In an ultra-clean laboratory 2 kilometers underground, the fundamental properties of neutrinos and dark matter can be studied, providing new insights into the laws of physics and the composition and evolution of the universe. Professor McDonald will discuss past and present measurements of the basic properties of these particles and the resulting impact on our understanding of the Sun, our galaxy, and our universe. Join us on March 1, 2017 for this annual lecture honoring Fred Reines.
Franklin Dollar, assistant professor of physics & astronomy, grew up on a reservation in a home with no electricity. Now he studies ultra-high-intensity laser-plasma interactions and works to increase diversity in scientific fields.
Professors Jonathan Feng and Tim Tait have shown that puzzling data in nuclear physics can be explained by a fifth fundamental force of nature with implications for the unification of forces and efforts to understand the dark matter that pervades the universe.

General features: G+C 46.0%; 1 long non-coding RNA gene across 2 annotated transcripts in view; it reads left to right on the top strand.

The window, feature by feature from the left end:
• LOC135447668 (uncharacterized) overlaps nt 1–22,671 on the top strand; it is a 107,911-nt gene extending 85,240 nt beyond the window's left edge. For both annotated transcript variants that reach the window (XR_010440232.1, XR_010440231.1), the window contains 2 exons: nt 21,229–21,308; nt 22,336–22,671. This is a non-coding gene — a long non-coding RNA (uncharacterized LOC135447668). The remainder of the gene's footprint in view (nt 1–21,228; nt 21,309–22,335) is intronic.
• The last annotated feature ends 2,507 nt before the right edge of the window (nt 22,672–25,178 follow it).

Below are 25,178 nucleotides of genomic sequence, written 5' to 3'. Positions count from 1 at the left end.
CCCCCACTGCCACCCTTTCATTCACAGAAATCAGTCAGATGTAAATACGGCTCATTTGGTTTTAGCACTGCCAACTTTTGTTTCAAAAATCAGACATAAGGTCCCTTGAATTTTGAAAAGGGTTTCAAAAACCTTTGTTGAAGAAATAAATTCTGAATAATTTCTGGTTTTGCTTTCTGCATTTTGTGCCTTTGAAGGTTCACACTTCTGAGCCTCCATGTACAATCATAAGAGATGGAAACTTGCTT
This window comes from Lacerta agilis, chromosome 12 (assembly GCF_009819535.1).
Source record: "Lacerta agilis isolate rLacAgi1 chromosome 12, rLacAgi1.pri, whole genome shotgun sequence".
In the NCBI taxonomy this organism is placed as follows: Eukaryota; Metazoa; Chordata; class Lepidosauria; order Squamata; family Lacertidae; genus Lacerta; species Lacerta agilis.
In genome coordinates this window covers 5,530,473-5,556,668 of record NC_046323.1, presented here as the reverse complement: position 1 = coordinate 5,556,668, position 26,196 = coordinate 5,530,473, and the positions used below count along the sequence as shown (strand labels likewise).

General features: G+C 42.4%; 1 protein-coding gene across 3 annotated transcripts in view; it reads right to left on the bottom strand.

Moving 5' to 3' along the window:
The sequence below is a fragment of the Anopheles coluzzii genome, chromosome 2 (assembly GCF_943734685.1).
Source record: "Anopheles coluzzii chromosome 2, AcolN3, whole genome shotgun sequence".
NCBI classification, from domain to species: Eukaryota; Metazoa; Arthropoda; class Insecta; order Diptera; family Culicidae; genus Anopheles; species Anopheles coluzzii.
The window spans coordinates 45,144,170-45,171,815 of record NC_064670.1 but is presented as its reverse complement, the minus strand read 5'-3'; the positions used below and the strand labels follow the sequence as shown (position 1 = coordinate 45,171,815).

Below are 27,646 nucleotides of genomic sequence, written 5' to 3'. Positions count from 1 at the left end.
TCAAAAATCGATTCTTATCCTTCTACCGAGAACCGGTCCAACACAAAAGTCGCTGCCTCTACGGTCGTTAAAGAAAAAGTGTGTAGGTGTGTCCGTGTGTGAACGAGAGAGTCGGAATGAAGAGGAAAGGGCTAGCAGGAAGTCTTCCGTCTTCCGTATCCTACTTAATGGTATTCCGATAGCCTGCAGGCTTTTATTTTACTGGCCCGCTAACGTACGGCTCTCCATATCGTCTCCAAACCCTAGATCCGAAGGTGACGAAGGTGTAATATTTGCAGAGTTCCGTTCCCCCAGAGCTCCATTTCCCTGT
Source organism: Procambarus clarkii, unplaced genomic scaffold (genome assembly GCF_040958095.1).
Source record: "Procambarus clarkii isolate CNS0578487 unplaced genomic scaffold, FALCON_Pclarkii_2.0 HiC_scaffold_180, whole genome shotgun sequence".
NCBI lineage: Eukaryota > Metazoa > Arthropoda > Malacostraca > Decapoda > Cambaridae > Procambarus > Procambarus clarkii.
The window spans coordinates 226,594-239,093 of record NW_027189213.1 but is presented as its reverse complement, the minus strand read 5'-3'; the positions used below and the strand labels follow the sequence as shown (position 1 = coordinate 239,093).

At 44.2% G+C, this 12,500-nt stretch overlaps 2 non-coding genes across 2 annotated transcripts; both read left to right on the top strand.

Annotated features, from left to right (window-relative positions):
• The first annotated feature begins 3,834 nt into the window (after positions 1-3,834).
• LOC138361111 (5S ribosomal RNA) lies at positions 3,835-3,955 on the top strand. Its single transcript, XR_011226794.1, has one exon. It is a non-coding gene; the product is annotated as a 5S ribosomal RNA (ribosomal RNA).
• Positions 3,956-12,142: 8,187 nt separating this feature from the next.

Scientists in the Department of Physics & Astronomy are working to expand our knowledge of the Universe, the laws of physics, and the behavior of matter and energy by examining everything from the smallest particles to the vast expanses of the cosmos. Your support will help continue impactful research and education. For more information on supporting the department's research programs contact Marijana Lekousis at firstname.lastname@example.org.